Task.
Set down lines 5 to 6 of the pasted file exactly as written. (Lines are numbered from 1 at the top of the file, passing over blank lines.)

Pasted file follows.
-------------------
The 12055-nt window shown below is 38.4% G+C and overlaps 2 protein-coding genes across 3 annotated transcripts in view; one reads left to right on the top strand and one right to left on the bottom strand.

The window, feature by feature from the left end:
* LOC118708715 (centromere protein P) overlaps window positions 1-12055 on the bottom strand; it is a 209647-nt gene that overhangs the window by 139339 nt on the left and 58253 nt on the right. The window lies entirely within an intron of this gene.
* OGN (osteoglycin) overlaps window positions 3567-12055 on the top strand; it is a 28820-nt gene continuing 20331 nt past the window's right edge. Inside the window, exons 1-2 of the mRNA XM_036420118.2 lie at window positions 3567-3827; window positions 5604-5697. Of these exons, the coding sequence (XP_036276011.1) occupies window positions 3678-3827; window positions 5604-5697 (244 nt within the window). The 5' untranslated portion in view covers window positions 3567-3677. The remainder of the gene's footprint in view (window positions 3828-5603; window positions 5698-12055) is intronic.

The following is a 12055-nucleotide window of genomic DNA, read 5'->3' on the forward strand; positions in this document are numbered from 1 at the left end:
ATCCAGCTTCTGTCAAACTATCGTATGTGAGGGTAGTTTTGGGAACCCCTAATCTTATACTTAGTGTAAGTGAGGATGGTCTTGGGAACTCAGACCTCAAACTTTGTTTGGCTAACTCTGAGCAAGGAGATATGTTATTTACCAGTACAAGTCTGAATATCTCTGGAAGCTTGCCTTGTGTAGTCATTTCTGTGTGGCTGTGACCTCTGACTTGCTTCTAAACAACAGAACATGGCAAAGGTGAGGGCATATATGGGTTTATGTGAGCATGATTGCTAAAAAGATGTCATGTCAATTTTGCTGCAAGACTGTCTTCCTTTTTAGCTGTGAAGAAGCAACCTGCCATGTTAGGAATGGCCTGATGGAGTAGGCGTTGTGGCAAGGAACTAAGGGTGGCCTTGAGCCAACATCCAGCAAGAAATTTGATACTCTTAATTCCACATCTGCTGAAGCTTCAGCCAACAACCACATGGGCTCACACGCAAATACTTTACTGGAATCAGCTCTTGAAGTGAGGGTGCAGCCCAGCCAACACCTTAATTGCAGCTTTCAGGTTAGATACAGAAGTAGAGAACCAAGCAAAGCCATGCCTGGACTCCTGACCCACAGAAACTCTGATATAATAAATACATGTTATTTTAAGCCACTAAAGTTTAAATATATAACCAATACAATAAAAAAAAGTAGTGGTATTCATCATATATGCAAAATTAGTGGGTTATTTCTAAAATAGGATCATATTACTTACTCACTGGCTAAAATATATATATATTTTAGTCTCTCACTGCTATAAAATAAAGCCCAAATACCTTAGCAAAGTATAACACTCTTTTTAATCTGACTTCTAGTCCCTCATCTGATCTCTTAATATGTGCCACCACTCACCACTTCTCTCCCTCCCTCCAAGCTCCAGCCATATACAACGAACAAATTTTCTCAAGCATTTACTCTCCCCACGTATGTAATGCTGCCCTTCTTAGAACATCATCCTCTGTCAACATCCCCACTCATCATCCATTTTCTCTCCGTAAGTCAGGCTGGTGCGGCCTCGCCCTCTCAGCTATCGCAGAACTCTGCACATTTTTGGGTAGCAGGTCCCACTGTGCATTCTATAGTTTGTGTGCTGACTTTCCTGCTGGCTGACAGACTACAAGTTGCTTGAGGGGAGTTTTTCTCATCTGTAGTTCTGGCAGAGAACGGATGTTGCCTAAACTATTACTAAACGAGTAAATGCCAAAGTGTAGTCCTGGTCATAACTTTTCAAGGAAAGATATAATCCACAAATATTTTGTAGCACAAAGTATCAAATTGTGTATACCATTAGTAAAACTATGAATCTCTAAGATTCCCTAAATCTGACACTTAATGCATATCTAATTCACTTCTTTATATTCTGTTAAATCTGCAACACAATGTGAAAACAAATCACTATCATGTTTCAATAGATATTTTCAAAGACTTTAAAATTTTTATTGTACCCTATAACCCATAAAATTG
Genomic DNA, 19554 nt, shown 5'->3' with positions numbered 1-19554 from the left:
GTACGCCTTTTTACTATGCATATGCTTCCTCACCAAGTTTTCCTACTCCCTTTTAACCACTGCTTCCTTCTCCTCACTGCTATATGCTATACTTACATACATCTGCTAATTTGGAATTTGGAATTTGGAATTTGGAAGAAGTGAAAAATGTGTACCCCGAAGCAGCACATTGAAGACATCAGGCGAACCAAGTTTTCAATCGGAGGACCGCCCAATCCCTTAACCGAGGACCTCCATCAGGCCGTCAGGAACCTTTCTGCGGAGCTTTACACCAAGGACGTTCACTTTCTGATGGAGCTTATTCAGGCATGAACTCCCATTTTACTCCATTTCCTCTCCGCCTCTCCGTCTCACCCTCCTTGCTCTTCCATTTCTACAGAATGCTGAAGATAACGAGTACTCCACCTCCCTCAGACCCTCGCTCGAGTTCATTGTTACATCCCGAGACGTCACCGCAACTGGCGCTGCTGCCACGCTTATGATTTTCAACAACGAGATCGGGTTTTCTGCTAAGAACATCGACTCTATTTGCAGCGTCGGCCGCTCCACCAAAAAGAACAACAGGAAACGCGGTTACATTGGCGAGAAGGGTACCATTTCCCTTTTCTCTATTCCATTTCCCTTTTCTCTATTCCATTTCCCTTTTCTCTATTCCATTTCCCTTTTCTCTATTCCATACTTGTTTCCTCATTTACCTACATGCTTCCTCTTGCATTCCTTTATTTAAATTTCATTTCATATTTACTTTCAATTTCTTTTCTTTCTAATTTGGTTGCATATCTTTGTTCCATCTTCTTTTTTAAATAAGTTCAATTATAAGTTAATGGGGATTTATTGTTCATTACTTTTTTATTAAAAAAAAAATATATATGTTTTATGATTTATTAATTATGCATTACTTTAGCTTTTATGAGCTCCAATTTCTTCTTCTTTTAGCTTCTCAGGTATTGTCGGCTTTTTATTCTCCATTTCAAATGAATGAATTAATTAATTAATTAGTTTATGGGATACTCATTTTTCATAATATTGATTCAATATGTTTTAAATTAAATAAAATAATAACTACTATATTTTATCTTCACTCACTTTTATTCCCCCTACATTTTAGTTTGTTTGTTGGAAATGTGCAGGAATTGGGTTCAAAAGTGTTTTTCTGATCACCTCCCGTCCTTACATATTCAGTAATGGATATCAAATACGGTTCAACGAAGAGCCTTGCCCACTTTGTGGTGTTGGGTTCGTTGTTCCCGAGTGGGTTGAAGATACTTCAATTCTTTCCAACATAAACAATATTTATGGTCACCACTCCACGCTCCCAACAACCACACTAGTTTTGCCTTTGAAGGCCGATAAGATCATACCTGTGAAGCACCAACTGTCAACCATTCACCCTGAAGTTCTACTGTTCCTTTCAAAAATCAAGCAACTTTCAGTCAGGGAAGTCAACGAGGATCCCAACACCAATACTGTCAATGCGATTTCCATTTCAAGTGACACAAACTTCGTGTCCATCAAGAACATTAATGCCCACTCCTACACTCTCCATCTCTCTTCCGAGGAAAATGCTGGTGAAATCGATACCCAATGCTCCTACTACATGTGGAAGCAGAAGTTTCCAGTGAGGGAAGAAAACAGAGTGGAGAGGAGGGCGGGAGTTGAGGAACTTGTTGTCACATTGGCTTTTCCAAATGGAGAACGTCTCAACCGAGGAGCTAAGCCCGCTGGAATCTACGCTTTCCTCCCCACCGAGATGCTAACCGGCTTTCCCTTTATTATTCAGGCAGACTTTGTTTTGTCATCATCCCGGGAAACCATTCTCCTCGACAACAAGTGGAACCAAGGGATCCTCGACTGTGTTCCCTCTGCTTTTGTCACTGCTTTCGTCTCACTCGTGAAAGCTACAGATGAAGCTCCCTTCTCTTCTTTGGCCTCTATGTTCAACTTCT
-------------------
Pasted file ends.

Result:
The following is a 12055-nucleotide window of genomic DNA, read 5'->3' on the forward strand; positions in this document are numbered from 1 at the left end:
ATCCAGCTTCTGTCAAACTATCGTATGTGAGGGTAGTTTTGGGAACCCCTAATCTTATACTTAGTGTAAGTGAGGATGGTCTTGGGAACTCAGACCTCAAACTTTGTTTGGCTAACTCTGAGCAAGGAGATATGTTATTTACCAGTACAAGTCTGAATATCTCTGGAAGCTTGCCTTGTGTAGTCATTTCTGTGTGGCTGTGACCTCTGACTTGCTTCTAAACAACAGAACATGGCAAAGGTGAGGGCATATATGGGTTTATGTGAGCATGATTGCTAAAAAGATGTCATGTCAATTTTGCTGCAAGACTGTCTTCCTTTTTAGCTGTGAAGAAGCAACCTGCCATGTTAGGAATGGCCTGATGGAGTAGGCGTTGTGGCAAGGAACTAAGGGTGGCCTTGAGCCAACATCCAGCAAGAAATTTGATACTCTTAATTCCACATCTGCTGAAGCTTCAGCCAACAACCACATGGGCTCACACGCAAATACTTTACTGGAATCAGCTCTTGAAGTGAGGGTGCAGCCCAGCCAACACCTTAATTGCAGCTTTCAGGTTAGATACAGAAGTAGAGAACCAAGCAAAGCCATGCCTGGACTCCTGACCCACAGAAACTCTGATATAATAAATACATGTTATTTTAAGCCACTAAAGTTTAAATATATAACCAATACAATAAAAAAAAGTAGTGGTATTCATCATATATGCAAAATTAGTGGGTTATTTCTAAAATAGGATCATATTACTTACTCACTGGCTAAAATATATATATATTTTAGTCTCTCACTGCTATAAAATAAAGCCCAAATACCTTAGCAAAGTATAACACTCTTTTTAATCTGACTTCTAGTCCCTCATCTGATCTCTTAATATGTGCCACCACTCACCACTTCTCTCCCTCCCTCCAAGCTCCAGCCATATACAACGAACAAATTTTCTCAAGCATTTACTCTCCCCACGTATGTAATGCTGCCCTTCTTAGAACATCATCCTCTGTCAACATCCCCACTCATCATCCATTTTCTCTCCGTAAGTCAGGCTGGTGCGGCCTCGCCCTCTCAGCTATCGCAGAACTCTGCACATTTTTGGGTAGCAGGTCCCACTGTGCATTCTATAGTTTGTGTGCTGACTTTCCTGCTGGCTGACAGACTACAAGTTGCTTGAGGGGAGTTTTTCTCATCTGTAGTTCTGGCAGAGAACGGATGTTGCCTAAACTATTACTAAACGAGTAAATGCCAAAGTGTAGTCCTGGTCATAACTTTTCAAGGAAAGATATAATCCACAAATATTTTGTAGCACAAAGTATCAAATTGTGTATACCATTAGTAAAACTATGAATCTCTAAGATTCCCTAAATCTGACACTTAATGCATATCTAATTCACTTCTTTATATTCTGTTAAATCTGCAACACAATGTGAAAACAAATCACTATCATGTTTCAATAGATATTTTCAAAGACTTTAAAATTTTTATTGTACCCTATAACCCATAAAATTG